An examination of more than 20 years of waterfront planning and rehabilitation reveals that access, rather than edifices, will complete the job of activating New York City’s waterfront. However, the new realities of climate change present a fundamental challenge to these new plans for the boundary between land and sea. This chapter presents Brooklyn Bridge Park as a model for a responsible transformation of New York’s waterfront into an armature for public life that incorporates recreation, culture, and ecological performance.
IV. New Directions for the Arts on the Edge
- New Directions for Arts Centers
- Whitney Museum of American Art
- Culture Shed
- Pier 57 and Pier 40
- The Battery
- South Street Seaport
- Pier 35 and Pier 42
- Performing Arts Center at the World Trade Center
A review of several downtown sites and projects poised for redevelopment on or around the water’s edge and the opportunities these projects hold for promoting the cultural vitality of Lower Manhattan and its adjacent neighborhoods.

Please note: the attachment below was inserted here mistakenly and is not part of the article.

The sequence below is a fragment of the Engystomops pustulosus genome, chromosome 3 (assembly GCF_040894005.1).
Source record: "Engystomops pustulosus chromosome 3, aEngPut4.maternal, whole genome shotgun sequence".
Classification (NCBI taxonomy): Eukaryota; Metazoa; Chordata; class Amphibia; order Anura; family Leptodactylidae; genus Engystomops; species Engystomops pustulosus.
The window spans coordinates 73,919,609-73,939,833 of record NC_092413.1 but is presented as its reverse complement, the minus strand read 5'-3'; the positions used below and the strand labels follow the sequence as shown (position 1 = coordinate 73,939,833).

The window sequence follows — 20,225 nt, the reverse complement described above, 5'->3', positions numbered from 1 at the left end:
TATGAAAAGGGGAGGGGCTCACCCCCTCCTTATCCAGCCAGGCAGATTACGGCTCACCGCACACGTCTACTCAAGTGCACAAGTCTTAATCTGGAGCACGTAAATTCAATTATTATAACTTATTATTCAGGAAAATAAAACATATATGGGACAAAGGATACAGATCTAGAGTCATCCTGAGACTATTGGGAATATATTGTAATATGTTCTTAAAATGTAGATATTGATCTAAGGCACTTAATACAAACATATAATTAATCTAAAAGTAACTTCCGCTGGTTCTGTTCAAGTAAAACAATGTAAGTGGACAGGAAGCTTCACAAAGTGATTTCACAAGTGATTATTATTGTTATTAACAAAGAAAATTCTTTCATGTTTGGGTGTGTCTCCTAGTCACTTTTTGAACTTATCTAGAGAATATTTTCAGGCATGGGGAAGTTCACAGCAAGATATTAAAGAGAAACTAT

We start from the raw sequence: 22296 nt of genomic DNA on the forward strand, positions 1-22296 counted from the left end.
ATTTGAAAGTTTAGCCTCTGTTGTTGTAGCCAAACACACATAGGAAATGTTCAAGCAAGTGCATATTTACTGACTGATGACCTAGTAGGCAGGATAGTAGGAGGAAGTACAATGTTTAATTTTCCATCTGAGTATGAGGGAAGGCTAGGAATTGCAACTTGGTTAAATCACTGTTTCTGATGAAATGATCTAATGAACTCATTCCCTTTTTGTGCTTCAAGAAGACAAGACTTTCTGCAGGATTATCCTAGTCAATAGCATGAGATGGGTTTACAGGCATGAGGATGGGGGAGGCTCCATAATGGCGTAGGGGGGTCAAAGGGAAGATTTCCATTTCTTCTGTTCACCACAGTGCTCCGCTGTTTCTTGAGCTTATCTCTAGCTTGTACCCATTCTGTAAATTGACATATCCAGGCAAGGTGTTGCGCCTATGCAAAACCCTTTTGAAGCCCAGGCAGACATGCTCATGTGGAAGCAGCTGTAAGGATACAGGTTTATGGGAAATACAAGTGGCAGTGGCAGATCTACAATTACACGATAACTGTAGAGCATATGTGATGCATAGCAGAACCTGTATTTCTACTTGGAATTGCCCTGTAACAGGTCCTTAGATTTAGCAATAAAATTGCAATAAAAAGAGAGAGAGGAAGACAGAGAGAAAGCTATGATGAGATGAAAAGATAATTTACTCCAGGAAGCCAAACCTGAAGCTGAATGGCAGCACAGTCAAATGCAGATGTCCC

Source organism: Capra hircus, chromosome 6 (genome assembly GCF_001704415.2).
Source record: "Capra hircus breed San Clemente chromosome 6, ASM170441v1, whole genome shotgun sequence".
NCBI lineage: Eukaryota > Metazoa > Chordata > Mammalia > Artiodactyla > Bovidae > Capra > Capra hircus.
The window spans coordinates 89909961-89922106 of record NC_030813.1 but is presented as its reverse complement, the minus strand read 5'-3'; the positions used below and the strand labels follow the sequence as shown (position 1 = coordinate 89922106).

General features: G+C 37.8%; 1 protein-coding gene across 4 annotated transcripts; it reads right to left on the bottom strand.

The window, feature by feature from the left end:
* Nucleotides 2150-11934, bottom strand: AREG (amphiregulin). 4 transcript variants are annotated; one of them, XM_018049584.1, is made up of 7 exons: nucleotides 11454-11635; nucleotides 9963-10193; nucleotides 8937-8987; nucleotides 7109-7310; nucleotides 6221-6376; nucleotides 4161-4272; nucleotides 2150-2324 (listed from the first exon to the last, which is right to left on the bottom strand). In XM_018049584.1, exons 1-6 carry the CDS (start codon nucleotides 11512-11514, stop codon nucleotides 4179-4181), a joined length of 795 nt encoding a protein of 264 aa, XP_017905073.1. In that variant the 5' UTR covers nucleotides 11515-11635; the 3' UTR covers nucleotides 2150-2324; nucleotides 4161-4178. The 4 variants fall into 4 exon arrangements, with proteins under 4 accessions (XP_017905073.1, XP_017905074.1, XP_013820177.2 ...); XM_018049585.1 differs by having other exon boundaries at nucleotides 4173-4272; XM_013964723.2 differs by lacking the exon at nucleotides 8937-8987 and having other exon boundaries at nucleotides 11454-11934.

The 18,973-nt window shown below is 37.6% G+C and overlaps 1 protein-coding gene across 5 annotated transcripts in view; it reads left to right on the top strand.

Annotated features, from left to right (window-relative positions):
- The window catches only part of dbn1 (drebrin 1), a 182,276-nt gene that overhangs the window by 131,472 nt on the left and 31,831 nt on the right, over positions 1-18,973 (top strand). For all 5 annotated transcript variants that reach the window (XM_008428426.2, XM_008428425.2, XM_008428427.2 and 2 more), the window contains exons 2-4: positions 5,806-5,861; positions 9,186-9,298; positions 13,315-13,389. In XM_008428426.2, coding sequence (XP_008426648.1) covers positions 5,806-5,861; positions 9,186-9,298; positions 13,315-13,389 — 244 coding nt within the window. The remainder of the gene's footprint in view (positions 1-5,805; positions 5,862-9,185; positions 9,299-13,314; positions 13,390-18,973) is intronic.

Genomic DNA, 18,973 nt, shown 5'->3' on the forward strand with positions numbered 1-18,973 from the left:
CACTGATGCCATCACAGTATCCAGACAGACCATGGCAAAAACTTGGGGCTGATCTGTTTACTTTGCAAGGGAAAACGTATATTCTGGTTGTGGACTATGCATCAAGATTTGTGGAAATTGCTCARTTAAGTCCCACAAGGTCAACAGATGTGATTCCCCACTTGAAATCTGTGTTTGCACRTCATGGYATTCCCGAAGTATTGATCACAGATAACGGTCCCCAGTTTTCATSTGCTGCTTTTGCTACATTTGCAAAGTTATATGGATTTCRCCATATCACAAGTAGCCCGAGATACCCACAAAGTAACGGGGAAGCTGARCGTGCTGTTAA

V. Success Looks Different Now
- Observations and Analysis
The report finds that the model of iconic building as catalyst for revitalization must be reinvented in order to respond to evolving conditions of the arts, community, and climate change. Read the complete text of the Success Looks Different Now recommendations and conclusions here.
Lessons from Abroad: Waterfront Performing Arts Centers
by Paula Deitz
Success Looks Different Now: Design and Cultural Vitality in Lower Manhattan is a publication of The Architectural League of New York. All Rights Reserved. The report was made possible with public funds from the National Endowment for the Arts. Additional support was provided by the J. Clawson Mills Fund of the Architectural League of New York. To inquire about obtaining a copy of the complete report, email email@example.com